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P V Sindhu loses to Carolina Marin in final, ends up with silver

P. V. Sindhu
P. V. Sindhu
World number one Carolina Marin of Spain overcame a first game loss to outplay India's P. V. Sindhu 19-21, 21-12, 21-15 in the final and win the gold medal in the badminton women's singles at the Olympic Games here today.
 
It was Marin almost all the way in the match, barring the later stages of the first game, when Sindhu came from behind at 12-16 to first come up on level and then reel off five points in a row to win at 21-16.
 
But, overall, the 21-year-old was up against a much better player today as the Spaniard played aggressively almost throughout and controlled the proceedings.
 
This was the first time that an Indian had made it to the badminton singles final and the silver that Sindhu won today is an improvement on the bronze won by her teammate Saina Nehwal at the London Olympics in 2012.
 
Sindhu, appearing in her first Olympics, managed to stay level with Marin in the opening minutes but was soon behind at 2-5, 5-9 and then 6-12 as the Spaniard attacked well, both from the baseline and the net, and kept her rival moving all over court.
 
The Indian, however, fought back to narrow the gap at 16-17 but Marin then moved ahead to 19-16 with a powerful shot to Sindhu's backhand. A series of unforced errors by Marin helped Sindhu pull up at 19-19 and the Indian quickly picked up two more points to win at 21-19 before the Spaniard quite realised what had happened. Sindhu had scored five points in a row at that stage, reminding spectators of the manner in which she had reeled off 11 points in a row in the second game of yesterday's semi-final against Nozomi Okuhara of Japan, which she had won 21-19, 21-10.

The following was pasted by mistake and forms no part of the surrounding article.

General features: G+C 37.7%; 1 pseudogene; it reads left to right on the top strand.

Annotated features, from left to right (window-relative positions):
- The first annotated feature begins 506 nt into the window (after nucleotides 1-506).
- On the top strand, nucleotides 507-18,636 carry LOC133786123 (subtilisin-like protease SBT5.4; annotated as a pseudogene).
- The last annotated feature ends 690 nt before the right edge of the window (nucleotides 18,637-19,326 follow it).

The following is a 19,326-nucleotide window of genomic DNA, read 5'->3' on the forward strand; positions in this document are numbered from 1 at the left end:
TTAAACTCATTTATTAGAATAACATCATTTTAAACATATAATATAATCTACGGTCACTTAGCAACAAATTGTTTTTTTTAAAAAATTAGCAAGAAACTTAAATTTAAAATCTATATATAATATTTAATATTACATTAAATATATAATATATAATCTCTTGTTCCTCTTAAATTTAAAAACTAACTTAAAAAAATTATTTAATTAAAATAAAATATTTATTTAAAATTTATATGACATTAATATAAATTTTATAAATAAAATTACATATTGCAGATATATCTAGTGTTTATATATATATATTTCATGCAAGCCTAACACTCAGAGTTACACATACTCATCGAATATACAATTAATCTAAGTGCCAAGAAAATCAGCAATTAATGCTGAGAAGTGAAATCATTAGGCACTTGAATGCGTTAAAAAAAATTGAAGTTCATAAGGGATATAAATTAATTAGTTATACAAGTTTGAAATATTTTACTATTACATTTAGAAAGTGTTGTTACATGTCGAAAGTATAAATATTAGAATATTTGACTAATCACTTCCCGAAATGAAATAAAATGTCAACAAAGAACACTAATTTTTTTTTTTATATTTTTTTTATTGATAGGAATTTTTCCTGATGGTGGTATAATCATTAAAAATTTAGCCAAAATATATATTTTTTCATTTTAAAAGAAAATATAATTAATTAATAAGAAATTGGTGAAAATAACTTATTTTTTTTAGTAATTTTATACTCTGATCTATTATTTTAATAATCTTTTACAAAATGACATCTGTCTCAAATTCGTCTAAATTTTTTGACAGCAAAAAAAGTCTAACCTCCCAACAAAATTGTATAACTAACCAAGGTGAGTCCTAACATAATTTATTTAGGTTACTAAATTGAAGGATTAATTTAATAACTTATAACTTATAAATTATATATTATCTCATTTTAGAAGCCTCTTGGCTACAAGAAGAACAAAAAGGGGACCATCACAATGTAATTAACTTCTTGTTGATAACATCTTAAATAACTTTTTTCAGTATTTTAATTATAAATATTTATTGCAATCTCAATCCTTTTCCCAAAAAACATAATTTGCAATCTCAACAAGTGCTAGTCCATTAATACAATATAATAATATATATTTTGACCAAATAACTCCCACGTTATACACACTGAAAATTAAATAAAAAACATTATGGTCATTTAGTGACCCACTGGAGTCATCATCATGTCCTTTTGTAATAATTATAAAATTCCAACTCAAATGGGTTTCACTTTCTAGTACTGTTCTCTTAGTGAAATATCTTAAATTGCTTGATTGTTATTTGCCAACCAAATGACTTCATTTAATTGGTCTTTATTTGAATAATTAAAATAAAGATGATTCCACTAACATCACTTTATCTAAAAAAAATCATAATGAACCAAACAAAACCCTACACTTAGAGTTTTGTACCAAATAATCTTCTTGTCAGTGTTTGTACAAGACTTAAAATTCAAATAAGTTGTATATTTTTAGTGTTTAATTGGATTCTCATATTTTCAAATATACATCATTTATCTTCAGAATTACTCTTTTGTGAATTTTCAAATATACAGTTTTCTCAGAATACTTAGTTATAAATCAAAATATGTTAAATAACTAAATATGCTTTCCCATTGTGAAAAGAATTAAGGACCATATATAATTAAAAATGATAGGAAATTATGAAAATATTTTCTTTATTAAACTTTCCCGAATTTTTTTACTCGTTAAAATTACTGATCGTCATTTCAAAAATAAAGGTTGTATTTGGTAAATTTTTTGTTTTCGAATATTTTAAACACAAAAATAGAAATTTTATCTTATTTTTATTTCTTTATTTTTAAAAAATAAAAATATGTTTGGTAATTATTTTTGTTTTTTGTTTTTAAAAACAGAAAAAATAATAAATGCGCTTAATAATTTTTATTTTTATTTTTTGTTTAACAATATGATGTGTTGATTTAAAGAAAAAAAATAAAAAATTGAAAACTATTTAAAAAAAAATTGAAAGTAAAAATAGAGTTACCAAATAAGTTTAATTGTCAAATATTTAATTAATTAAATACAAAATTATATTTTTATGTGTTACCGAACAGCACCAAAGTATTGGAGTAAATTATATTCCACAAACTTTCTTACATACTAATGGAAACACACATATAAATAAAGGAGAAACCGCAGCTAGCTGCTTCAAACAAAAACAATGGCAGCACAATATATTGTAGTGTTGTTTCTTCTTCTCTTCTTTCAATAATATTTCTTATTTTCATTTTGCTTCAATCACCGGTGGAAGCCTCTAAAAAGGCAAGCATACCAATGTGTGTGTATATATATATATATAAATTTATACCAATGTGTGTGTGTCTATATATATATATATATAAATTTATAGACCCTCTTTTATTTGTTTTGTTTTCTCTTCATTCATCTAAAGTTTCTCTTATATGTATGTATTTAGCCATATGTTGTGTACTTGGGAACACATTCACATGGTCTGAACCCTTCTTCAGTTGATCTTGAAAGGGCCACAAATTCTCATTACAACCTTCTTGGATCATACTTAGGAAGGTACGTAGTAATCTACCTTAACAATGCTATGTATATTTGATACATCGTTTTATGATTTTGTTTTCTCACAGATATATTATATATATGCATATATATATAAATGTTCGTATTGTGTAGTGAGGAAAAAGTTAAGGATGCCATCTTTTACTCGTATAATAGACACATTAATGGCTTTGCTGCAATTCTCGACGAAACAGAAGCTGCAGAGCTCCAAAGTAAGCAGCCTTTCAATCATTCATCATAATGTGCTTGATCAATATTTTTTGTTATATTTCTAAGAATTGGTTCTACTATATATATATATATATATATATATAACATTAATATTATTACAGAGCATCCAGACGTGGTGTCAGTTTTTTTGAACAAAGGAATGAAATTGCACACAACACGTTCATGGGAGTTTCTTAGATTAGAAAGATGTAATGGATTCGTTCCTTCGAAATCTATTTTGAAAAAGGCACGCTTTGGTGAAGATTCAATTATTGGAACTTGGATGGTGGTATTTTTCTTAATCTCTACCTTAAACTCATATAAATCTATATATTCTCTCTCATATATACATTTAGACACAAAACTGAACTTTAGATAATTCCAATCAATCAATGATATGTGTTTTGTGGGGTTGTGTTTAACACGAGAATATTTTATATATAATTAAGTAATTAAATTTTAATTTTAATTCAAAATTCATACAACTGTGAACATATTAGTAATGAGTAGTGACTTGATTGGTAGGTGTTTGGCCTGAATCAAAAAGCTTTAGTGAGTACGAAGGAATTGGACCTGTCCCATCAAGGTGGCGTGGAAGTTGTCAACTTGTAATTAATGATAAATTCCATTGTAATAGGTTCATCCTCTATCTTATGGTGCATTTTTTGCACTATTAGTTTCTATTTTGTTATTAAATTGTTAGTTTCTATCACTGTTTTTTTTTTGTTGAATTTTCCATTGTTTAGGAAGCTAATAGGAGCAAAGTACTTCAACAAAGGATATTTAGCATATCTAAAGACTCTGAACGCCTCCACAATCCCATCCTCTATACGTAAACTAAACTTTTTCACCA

Marin, an amazingly fast mover on the court, appeared more determined in the second game as she quickly jumped to a 4-0 lead, which she widened to 10-2 and then 11-4 before Sindhu could settle down.
 
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Sindhu fought back briefly, defending wll and come up some good shots at the net, to make it 7-14 but Marin, with superb angled shots, beautiful wrist work and deft placements, ensured that she stayed ahead, moving to 18-10 and then sealing the game at 21-12.
 
Marin began the decider on an aggressive note, grabbing a 7-4 lead. Again, Sindhu clawed her way back into the game by equalising at 10-10. The two players crossed over with Marin having a slender 11-10 advantage.
 
Sindhu kept up the fight but could not quite catch up and was behind at 14-16 from where Marin managed six points in a row to end up with six match points and prevailed finally at 21-15 to win the gold -- the first European woman to achieve the distinction in badminton at the Olympics. Sindhu is the first Indian woman to win a silver at the Olympics.
 
Sindhu has, in the process, become the fourth Indian to win an Olympic siver. The first was shooter Rajyavardhan Singh Rathore in 2004, followed by shooter Vijay Kumkar and wrestler Sushil Kumar, both in 2008.
 
The silver helped India to move up to the 57th place in the medals tally table.
 
“I played well. I wanted to win, but I could not," Sindhu said after the match. “I am proud of what I have achieved.  Silver is no  mean achievement in  the Olympics."
 
“It was a tough encounter  and I gave my best," Sindhu said. “Marin is a very good player she played well. I tried to stop her in the third, but could not but I am not complaining.
 
“Every player wants to win and, in my heart of hearts, I was also thinking that only one match is left for the gld but that  turned out to be elusive.
 
“Never mind, it was a good match. I never thought I will ever play in the Olympic final. I am happy with the silver I got," she added.
 
NNN
 
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